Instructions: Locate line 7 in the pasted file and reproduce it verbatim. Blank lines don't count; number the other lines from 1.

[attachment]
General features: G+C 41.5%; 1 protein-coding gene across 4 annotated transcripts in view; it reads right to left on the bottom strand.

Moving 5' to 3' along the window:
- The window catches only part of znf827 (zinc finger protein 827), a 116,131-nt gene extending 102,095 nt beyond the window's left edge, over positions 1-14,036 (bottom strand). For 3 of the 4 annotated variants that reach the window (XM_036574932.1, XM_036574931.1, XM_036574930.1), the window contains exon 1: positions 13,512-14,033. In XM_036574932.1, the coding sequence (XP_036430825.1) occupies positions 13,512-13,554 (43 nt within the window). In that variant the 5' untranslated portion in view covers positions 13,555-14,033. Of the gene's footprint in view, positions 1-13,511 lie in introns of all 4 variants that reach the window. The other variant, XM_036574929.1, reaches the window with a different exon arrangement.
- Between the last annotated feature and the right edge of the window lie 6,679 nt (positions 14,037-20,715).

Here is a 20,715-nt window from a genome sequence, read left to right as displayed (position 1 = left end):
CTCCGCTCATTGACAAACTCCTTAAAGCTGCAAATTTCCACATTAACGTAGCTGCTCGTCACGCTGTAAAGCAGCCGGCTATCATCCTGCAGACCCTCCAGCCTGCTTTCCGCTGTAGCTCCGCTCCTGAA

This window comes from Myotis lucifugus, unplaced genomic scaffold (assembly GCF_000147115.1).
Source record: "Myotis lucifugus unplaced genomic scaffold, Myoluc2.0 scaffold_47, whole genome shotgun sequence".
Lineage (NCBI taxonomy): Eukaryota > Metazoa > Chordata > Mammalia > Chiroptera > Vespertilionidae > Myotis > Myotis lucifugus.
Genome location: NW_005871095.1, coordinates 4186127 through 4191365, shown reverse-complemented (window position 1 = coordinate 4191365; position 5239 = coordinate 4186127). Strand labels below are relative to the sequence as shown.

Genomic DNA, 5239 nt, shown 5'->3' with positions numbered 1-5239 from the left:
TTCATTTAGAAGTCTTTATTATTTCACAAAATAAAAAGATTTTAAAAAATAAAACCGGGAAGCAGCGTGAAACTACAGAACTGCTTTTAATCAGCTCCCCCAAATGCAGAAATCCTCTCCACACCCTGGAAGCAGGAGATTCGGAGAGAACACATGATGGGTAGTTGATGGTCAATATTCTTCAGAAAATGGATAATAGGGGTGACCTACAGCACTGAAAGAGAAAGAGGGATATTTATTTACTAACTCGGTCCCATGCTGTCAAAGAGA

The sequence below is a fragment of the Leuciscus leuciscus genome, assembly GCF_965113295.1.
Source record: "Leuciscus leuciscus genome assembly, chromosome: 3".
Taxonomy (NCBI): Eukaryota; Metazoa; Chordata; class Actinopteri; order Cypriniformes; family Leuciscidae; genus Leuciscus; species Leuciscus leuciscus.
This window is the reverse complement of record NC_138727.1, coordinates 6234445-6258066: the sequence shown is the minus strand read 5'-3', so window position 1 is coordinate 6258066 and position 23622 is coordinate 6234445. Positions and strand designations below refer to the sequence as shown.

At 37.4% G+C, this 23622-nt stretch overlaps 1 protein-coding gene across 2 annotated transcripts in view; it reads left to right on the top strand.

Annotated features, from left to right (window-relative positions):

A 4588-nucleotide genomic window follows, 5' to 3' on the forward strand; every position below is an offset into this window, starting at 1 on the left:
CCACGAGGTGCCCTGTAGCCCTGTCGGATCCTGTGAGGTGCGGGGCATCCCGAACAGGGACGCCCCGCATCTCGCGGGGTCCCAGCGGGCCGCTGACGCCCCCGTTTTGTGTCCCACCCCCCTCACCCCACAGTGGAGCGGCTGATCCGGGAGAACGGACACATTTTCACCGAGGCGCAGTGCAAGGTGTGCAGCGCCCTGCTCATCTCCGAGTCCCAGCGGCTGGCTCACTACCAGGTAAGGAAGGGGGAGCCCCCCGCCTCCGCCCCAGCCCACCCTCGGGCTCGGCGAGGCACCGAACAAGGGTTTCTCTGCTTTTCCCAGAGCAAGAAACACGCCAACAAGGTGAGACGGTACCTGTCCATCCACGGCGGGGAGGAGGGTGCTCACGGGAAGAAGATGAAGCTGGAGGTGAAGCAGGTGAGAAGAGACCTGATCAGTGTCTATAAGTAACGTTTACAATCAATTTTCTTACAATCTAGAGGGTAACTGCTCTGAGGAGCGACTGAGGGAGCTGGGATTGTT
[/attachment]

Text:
This window comes from Myotis lucifugus, unplaced genomic scaffold (assembly GCF_000147115.1).